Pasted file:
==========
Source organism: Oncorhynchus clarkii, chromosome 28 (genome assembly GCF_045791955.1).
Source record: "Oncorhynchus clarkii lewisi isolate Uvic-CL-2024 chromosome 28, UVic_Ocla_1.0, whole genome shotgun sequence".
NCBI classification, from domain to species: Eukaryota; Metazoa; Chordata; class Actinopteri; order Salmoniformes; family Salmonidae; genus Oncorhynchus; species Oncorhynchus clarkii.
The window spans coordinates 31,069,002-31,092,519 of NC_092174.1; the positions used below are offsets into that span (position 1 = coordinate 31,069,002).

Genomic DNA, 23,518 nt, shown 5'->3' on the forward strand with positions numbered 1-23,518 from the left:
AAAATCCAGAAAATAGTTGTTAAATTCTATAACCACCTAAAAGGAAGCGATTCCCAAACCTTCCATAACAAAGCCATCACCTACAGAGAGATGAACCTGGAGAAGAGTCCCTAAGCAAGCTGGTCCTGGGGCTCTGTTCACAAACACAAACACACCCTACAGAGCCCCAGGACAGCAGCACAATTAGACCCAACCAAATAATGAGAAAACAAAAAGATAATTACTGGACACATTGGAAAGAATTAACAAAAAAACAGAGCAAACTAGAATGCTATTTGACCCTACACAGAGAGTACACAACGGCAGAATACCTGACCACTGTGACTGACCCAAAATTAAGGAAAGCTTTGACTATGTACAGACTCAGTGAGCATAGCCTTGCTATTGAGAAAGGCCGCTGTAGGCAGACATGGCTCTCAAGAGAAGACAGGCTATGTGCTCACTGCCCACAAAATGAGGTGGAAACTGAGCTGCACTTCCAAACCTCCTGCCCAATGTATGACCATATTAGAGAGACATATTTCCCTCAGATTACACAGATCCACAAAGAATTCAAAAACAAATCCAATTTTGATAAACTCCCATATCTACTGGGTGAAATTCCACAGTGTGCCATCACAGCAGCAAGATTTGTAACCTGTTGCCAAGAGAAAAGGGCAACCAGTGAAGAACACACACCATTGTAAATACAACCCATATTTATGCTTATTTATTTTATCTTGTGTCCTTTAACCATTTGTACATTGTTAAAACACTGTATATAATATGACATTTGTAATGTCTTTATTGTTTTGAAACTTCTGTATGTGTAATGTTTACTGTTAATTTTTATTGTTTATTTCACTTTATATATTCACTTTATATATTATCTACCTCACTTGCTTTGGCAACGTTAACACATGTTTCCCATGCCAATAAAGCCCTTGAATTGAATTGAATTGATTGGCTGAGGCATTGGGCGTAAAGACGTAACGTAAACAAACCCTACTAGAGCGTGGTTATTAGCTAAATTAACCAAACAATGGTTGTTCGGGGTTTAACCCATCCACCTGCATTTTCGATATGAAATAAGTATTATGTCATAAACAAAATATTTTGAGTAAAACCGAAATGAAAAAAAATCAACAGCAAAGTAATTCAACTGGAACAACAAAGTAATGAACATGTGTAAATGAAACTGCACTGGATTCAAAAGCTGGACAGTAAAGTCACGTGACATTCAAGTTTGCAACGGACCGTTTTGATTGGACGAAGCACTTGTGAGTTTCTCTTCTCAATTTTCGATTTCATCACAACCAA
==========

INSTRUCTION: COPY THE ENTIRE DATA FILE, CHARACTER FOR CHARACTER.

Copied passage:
Source organism: Oncorhynchus clarkii, chromosome 28 (genome assembly GCF_045791955.1).
Source record: "Oncorhynchus clarkii lewisi isolate Uvic-CL-2024 chromosome 28, UVic_Ocla_1.0, whole genome shotgun sequence".
NCBI classification, from domain to species: Eukaryota; Metazoa; Chordata; class Actinopteri; order Salmoniformes; family Salmonidae; genus Oncorhynchus; species Oncorhynchus clarkii.
The window spans coordinates 31,069,002-31,092,519 of NC_092174.1; the positions used below are offsets into that span (position 1 = coordinate 31,069,002).

Genomic DNA, 23,518 nt, shown 5'->3' on the forward strand with positions numbered 1-23,518 from the left:
AAAATCCAGAAAATAGTTGTTAAATTCTATAACCACCTAAAAGGAAGCGATTCCCAAACCTTCCATAACAAAGCCATCACCTACAGAGAGATGAACCTGGAGAAGAGTCCCTAAGCAAGCTGGTCCTGGGGCTCTGTTCACAAACACAAACACACCCTACAGAGCCCCAGGACAGCAGCACAATTAGACCCAACCAAATAATGAGAAAACAAAAAGATAATTACTGGACACATTGGAAAGAATTAACAAAAAAACAGAGCAAACTAGAATGCTATTTGACCCTACACAGAGAGTACACAACGGCAGAATACCTGACCACTGTGACTGACCCAAAATTAAGGAAAGCTTTGACTATGTACAGACTCAGTGAGCATAGCCTTGCTATTGAGAAAGGCCGCTGTAGGCAGACATGGCTCTCAAGAGAAGACAGGCTATGTGCTCACTGCCCACAAAATGAGGTGGAAACTGAGCTGCACTTCCAAACCTCCTGCCCAATGTATGACCATATTAGAGAGACATATTTCCCTCAGATTACACAGATCCACAAAGAATTCAAAAACAAATCCAATTTTGATAAACTCCCATATCTACTGGGTGAAATTCCACAGTGTGCCATCACAGCAGCAAGATTTGTAACCTGTTGCCAAGAGAAAAGGGCAACCAGTGAAGAACACACACCATTGTAAATACAACCCATATTTATGCTTATTTATTTTATCTTGTGTCCTTTAACCATTTGTACATTGTTAAAACACTGTATATAATATGACATTTGTAATGTCTTTATTGTTTTGAAACTTCTGTATGTGTAATGTTTACTGTTAATTTTTATTGTTTATTTCACTTTATATATTCACTTTATATATTATCTACCTCACTTGCTTTGGCAACGTTAACACATGTTTCCCATGCCAATAAAGCCCTTGAATTGAATTGAATTGATTGGCTGAGGCATTGGGCGTAAAGACGTAACGTAAACAAACCCTACTAGAGCGTGGTTATTAGCTAAATTAACCAAACAATGGTTGTTCGGGGTTTAACCCATCCACCTGCATTTTCGATATGAAATAAGTATTATGTCATAAACAAAATATTTTGAGTAAAACCGAAATGAAAAAAAATCAACAGCAAAGTAATTCAACTGGAACAACAAAGTAATGAACATGTGTAAATGAAACTGCACTGGATTCAAAAGCTGGACAGTAAAGTCACGTGACATTCAAGTTTGCAACGGACCGTTTTGATTGGACGAAGCACTTGTGAGTTTCTCTTCTCAATTTTCGATTTCATCACAACCAA